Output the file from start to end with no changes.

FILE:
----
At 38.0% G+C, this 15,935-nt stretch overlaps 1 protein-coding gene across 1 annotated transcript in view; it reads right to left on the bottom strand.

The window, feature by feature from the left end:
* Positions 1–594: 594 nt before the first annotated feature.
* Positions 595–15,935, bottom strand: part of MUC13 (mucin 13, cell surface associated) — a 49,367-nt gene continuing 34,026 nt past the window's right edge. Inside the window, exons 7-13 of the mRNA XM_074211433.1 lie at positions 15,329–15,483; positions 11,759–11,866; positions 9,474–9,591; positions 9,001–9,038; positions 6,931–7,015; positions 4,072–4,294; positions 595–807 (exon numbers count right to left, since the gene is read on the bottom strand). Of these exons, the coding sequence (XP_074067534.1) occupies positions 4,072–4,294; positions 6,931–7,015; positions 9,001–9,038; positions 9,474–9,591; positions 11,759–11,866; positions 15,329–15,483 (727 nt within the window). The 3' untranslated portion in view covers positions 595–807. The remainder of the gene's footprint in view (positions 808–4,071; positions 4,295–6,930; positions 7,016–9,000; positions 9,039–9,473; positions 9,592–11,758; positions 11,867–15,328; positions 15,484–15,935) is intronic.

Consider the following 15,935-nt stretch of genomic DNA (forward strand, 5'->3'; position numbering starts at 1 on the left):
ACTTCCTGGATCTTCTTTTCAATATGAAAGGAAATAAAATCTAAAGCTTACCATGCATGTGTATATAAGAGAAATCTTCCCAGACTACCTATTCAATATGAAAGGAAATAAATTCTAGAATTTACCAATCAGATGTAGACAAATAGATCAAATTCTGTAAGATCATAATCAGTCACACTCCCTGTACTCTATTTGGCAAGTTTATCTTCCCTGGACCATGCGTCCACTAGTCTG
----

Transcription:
At 38.0% G+C, this 15,935-nt stretch overlaps 1 protein-coding gene across 1 annotated transcript in view; it reads right to left on the bottom strand.

The window, feature by feature from the left end:
* Positions 1–594: 594 nt before the first annotated feature.
* Positions 595–15,935, bottom strand: part of MUC13 (mucin 13, cell surface associated) — a 49,367-nt gene continuing 34,026 nt past the window's right edge. Inside the window, exons 7-13 of the mRNA XM_074211433.1 lie at positions 15,329–15,483; positions 11,759–11,866; positions 9,474–9,591; positions 9,001–9,038; positions 6,931–7,015; positions 4,072–4,294; positions 595–807 (exon numbers count right to left, since the gene is read on the bottom strand). Of these exons, the coding sequence (XP_074067534.1) occupies positions 4,072–4,294; positions 6,931–7,015; positions 9,001–9,038; positions 9,474–9,591; positions 11,759–11,866; positions 15,329–15,483 (727 nt within the window). The 3' untranslated portion in view covers positions 595–807. The remainder of the gene's footprint in view (positions 808–4,071; positions 4,295–6,930; positions 7,016–9,000; positions 9,039–9,473; positions 9,592–11,758; positions 11,867–15,328; positions 15,484–15,935) is intronic.

Consider the following 15,935-nt stretch of genomic DNA (forward strand, 5'->3'; position numbering starts at 1 on the left):
ACTTCCTGGATCTTCTTTTCAATATGAAAGGAAATAAAATCTAAAGCTTACCATGCATGTGTATATAAGAGAAATCTTCCCAGACTACCTATTCAATATGAAAGGAAATAAATTCTAGAATTTACCAATCAGATGTAGACAAATAGATCAAATTCTGTAAGATCATAATCAGTCACACTCCCTGTACTCTATTTGGCAAGTTTATCTTCCCTGGACCATGCGTCCACTAGTCTG